The National Weather Service further documented that the cloud cover from 8,000 feet msl to 14,500 feet msl was intermittent with scattered to broken conditions. They further stated that moderate to isolated severe turbulence was present in the Wasatch Range area below 10,000 feet. AIRMET Sierra was issued at 1700 for the Rocky Mountain Area (including all of Utah) warning pilots of IFR conditions and mountain obscuration.

The University of Utah database for Snowbasin-Straw Top Ski Resort (SB2) indicates that from 1700 to 2200, the winds were west, southwest with maximum gusts to 34 knots. This recording facility is located at 8,999 feet elevation, approximately 3/4 nm south of the accident location.

Three employees on a snow making work detail for Snowbasin Ski Area reported the following: Employee 1. "On the evening of December 14, 2000, the weather was extremely bad, high winds and blowing snow." Employee 2. "Our snow making crew left early (around 8:30 P.M.) because it was snowing very heavily, probably about an inch to an inch and a half an hour." He said that visibility was extremely poor, quite windy, and pretty dark. Employee 3. "We ended our shift at snow making early due to blizzard conditions." He said that the winds were steady at 15 to 20 knots, with gusts 30 to 35 knots; visibility was near zero with horizontal snow.

An individual snowmobiling on Willard Peak (approximately 20 nm north of the accident site) was fatally injured in an avalanche at approximately 2000. Rescue team members reported that the winds were out of the west, in the 20 to 30 knot range. They also reported poor visibility due to blowing snow.


The airplane was found on the east side of Ogden Mountain (N41 degrees, 12.17 minutes; W111 degrees, 52.99 minutes; elevation 8,885 feet). The propeller hub with blades, Plexiglas pieces, and various aircraft debris were found on a vertical cliff approximately 100 feet below the mountain ridge. The main wreckage, with engine, was found approximately 800 feet down slope.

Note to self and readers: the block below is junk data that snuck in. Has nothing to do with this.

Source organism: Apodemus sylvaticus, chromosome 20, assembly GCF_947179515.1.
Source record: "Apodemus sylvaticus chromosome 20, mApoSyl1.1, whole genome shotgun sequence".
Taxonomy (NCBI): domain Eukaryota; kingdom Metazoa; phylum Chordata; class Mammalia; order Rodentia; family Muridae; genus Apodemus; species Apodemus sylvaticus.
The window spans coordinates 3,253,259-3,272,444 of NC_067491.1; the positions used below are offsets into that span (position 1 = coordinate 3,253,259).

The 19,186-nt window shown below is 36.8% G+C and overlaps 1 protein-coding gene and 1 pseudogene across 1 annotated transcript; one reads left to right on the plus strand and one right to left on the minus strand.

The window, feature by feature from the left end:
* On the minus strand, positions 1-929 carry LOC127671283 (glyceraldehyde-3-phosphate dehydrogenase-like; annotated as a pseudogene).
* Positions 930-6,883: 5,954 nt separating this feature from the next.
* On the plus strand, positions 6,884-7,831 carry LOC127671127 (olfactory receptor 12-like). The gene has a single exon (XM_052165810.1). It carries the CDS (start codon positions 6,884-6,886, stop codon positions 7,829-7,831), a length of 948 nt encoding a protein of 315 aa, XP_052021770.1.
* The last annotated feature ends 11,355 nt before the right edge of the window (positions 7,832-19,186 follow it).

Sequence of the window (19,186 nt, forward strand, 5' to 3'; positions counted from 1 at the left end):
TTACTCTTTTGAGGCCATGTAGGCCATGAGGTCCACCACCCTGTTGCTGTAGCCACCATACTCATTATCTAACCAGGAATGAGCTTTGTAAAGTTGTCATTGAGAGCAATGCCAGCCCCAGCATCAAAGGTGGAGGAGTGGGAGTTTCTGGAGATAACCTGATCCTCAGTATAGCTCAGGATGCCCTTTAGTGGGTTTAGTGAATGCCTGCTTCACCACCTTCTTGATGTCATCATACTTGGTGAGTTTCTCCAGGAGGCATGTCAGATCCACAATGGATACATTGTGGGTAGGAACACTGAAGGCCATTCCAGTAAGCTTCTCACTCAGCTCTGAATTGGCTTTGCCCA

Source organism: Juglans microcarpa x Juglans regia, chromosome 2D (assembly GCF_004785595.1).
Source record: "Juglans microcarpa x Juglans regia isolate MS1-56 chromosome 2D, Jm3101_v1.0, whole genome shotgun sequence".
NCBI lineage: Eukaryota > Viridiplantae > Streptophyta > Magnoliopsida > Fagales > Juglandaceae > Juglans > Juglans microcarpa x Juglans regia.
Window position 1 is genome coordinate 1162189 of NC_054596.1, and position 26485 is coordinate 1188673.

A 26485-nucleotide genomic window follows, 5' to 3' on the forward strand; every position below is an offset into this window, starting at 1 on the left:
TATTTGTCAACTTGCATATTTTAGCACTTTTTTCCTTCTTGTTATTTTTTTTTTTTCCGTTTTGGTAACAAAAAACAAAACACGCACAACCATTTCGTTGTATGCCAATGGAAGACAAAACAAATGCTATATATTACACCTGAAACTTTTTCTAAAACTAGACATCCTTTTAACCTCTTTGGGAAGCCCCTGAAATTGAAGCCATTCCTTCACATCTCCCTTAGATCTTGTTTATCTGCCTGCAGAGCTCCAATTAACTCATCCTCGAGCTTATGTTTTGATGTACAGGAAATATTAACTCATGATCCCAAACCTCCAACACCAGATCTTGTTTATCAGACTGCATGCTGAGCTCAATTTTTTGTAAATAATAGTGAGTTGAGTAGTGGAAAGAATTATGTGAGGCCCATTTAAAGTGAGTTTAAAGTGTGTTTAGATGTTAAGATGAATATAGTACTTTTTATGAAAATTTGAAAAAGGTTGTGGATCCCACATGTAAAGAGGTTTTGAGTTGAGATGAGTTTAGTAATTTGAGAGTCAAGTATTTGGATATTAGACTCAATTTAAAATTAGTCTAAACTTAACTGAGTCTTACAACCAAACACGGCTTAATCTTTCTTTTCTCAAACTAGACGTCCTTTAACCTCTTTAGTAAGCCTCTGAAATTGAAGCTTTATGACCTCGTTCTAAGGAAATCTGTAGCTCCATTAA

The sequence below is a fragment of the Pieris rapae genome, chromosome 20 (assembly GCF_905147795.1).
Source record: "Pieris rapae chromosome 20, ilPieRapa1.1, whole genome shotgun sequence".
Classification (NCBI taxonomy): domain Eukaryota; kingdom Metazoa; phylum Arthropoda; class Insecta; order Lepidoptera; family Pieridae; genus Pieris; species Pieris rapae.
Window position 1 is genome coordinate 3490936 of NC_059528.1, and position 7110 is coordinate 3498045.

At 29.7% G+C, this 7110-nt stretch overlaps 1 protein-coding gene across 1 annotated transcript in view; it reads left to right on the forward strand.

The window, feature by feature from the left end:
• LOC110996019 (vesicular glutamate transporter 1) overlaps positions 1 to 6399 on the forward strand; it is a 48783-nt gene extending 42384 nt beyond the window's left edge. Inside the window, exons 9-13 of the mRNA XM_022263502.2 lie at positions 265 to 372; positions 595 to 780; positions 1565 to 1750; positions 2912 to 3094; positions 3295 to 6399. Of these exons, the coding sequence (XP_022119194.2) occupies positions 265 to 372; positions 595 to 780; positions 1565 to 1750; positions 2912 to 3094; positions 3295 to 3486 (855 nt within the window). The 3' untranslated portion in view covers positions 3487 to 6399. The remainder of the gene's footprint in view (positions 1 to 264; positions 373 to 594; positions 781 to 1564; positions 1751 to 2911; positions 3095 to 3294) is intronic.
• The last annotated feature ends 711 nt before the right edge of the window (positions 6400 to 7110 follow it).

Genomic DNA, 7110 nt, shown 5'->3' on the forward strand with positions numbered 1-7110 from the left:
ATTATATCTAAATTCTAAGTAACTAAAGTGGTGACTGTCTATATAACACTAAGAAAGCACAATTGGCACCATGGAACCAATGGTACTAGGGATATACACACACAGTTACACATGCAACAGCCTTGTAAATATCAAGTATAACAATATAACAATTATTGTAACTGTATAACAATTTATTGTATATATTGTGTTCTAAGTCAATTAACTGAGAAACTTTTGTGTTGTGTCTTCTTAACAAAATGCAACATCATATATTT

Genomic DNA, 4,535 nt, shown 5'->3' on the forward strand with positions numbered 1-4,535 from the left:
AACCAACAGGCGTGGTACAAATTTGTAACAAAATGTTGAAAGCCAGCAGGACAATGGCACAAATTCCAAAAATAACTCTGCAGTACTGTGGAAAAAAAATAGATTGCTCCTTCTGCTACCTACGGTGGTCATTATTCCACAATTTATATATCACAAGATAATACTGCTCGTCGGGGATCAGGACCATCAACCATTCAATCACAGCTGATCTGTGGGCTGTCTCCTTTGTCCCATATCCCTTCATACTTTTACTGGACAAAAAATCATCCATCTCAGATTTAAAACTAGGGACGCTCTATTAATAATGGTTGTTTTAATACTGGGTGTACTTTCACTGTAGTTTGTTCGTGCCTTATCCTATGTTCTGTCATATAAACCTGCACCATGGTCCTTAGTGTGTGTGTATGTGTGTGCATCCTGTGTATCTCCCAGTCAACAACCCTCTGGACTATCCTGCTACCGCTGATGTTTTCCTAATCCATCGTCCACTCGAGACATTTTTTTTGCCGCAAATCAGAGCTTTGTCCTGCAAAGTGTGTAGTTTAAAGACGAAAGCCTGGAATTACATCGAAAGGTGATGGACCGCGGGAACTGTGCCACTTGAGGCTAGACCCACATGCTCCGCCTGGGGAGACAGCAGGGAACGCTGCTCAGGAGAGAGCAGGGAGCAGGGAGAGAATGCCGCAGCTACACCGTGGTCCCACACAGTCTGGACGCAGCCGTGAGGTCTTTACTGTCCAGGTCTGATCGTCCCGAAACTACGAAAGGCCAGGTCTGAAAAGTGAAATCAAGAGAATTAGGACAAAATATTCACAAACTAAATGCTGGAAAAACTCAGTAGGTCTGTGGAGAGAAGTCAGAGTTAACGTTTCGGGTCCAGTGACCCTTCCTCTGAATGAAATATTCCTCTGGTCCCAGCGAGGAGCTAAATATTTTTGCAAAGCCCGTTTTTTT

All of the airplane's major components were accounted for at the accident site. The flight control surfaces were all identified, but control cable continuity could not be established due to impact damage. The right flap was in an intermediate position. The left wing was separated from the fuselage, and its flap position could not be determined. The landing gear was in the up position.

The fuselage, empennage, cockpit area, instrument panel, and flight controls were severely damaged. The altimeter read 12,500 feet; the throttle and propeller controls were found full forward. The front of the engine case was broken, and the crankshaft was broken a few inches behind the flange. Three of the cylinders were broken. An engine continuity check could not be performed due to impact damage. The turbocharger was in place; the turbine rotated with difficultly. One propeller blade was bent back approximately 30 degrees with "S" twisting, severe leading edge gouging, and its tip was missing. The second blade was bent back with "S" twisting and its tip was missing as well.

The airplane's Emergency Locator Transmitter (ELT) did not activate; its battery was out of date. Fuel was found at the accident site.

No preimpact engine or airframe anomalies, which might have affected the airplane's performance, were identified.


An autopsy was performed on the pilot by the State of Utah, Department of Health, Salt Lake City, Utah, on December 17, 2000.

Toxicology tests were performed on the pilot by the FAA's Civil Aeromedical Institute (CAMI) in Oklahoma City, Oklahoma. According to CAMI's report (#200000347001), the pilot's blood was tested for carbon monoxide and cyanide with negative results. The pilot's urine was tested for volatiles (ethanol) and drugs with negative results.


The airplane, including all components and logbooks, was released to the owner's wife on June 6, 2001.

(c) 2009-2018 Lee C. Baker / Crosswind Software, LLC. For informational purposes only.